Battling a Brain Tumour

Battling a Brain Tumour

Sometimes I try to imagine what she would look like today at 55 years old. Would her smile be as bright? Would she keep up with the latest hair trends? Would she have wrinkles? Her unwavering grace, strength, passion, ability to speak her mind, to bring the estranged family together, to write and sing words with wisdom and conviction beyond her years are forever engrained in my memory.

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On October 27th, 1997, Leslie Joyce Walters passed away from a brain tumour at the age of 39 years old. She was a devoted wife, loving daughter, creative hairstylist, and my mother. At the age of ten, it was hard for me to comprehend that my hero, in all sense of the word, would never be present again in the physical form.

It was even harder for me to grasp that she had expired as I held her warm hand and watched the respirator raise her chest to breathe. Although she still perceived very much alive, her brain functions had ceased and she was gone.

It all began several months earlier. Innately prone to migraines, when she began to experience them with more severity and consistency, Leslie and the doctors alike both thought nothing of it. With no prior history of brain tumours in the family, and an otherwise very healthy woman, the initial diagnosis and prescription of pain-relieving meds seemed adequate at the time. It was not until she would spend days on end in bed and commence seeing double that we knew there must be more to it.

After passing out at the clinic during a routine follow-up, she was rushed to emergency. At the hospital, the team of doctors finally initiated a series of tests which determined that she had a benign brain tumour that had metastasized to the size of an orange. By the time the surgery had been scheduled to have it removed on the upcoming Monday, it was too late. Only four days prior, she suffered a cardiac arrest in her sleep from the pressure the tumour created on her spinal cord and she slipped away in the night.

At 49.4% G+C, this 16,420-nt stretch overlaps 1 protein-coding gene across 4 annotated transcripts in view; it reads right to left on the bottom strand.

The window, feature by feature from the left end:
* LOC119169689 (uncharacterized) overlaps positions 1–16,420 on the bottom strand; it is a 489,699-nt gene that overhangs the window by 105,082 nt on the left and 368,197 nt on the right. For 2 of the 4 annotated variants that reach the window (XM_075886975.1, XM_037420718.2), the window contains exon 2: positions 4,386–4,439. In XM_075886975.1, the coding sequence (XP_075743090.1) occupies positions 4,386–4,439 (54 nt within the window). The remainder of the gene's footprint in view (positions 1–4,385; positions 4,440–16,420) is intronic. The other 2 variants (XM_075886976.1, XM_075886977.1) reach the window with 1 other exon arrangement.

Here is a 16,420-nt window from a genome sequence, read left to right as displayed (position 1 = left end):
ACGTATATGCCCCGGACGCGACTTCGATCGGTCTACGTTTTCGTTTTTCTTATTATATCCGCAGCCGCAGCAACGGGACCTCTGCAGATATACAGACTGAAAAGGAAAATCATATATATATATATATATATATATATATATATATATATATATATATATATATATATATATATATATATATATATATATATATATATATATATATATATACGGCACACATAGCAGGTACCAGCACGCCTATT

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While Leslie’s situation may have not been preventable, or curable, by identifying the symptoms early and being persistent when something does not seem to add up could lead to a better end result. By being aware of your family history of cancer and tumours, and by doing research from a reputable source such as the National Brain Tumour Society, you are already one step of the curve.

If you are experiencing seizures, loss of movement or feeling in limbs, blurred, double or loss of vision, changes in behaviour, headaches, memory loss or more, it is important to ask questions to uncover answers. It is better to find out that you may have a terrible bought of migraines, then to not find out that you may have a tumour.

Although 16 years have nearly passed and my mother cannot come back to life, her story and legacy continue to inspire change and awareness. Every year, a group of her friends and family raise funds for the Brain Tumour Foundation of Canada in hopes of one day finding a cure and making sure that stories just like hers keep those who have a fighting chance the opportunity at life.

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